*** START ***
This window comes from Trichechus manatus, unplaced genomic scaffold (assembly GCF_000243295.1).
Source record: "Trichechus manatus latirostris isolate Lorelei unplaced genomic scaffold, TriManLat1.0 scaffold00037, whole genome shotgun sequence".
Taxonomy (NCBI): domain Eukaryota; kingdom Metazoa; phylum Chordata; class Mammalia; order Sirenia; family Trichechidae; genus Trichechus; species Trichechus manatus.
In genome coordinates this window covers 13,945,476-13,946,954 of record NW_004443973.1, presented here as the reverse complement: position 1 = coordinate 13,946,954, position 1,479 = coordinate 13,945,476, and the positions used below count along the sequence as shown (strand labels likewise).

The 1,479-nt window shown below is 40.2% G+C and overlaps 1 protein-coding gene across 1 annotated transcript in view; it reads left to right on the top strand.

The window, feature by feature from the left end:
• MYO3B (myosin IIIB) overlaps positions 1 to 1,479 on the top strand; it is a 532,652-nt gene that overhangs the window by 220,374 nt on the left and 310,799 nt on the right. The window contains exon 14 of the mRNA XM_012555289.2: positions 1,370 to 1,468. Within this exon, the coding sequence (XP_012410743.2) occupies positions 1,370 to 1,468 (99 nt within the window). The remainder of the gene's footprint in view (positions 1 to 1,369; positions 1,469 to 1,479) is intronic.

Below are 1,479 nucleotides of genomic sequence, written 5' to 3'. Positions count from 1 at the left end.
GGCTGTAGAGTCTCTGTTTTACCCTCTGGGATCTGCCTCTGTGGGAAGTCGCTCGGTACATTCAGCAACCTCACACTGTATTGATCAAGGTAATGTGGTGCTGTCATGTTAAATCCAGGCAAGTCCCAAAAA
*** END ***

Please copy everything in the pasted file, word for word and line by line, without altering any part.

This window comes from Trichechus manatus, unplaced genomic scaffold (assembly GCF_000243295.1).
Source record: "Trichechus manatus latirostris isolate Lorelei unplaced genomic scaffold, TriManLat1.0 scaffold00037, whole genome shotgun sequence".
Taxonomy (NCBI): domain Eukaryota; kingdom Metazoa; phylum Chordata; class Mammalia; order Sirenia; family Trichechidae; genus Trichechus; species Trichechus manatus.
In genome coordinates this window covers 13,945,476-13,946,954 of record NW_004443973.1, presented here as the reverse complement: position 1 = coordinate 13,946,954, position 1,479 = coordinate 13,945,476, and the positions used below count along the sequence as shown (strand labels likewise).

The 1,479-nt window shown below is 40.2% G+C and overlaps 1 protein-coding gene across 1 annotated transcript in view; it reads left to right on the top strand.

The window, feature by feature from the left end:
• MYO3B (myosin IIIB) overlaps positions 1 to 1,479 on the top strand; it is a 532,652-nt gene that overhangs the window by 220,374 nt on the left and 310,799 nt on the right. The window contains exon 14 of the mRNA XM_012555289.2: positions 1,370 to 1,468. Within this exon, the coding sequence (XP_012410743.2) occupies positions 1,370 to 1,468 (99 nt within the window). The remainder of the gene's footprint in view (positions 1 to 1,369; positions 1,469 to 1,479) is intronic.

Below are 1,479 nucleotides of genomic sequence, written 5' to 3'. Positions count from 1 at the left end.
GGCTGTAGAGTCTCTGTTTTACCCTCTGGGATCTGCCTCTGTGGGAAGTCGCTCGGTACATTCAGCAACCTCACACTGTATTGATCAAGGTAATGTGGTGCTGTCATGTTAAATCCAGGCAAGTCCCAAAAA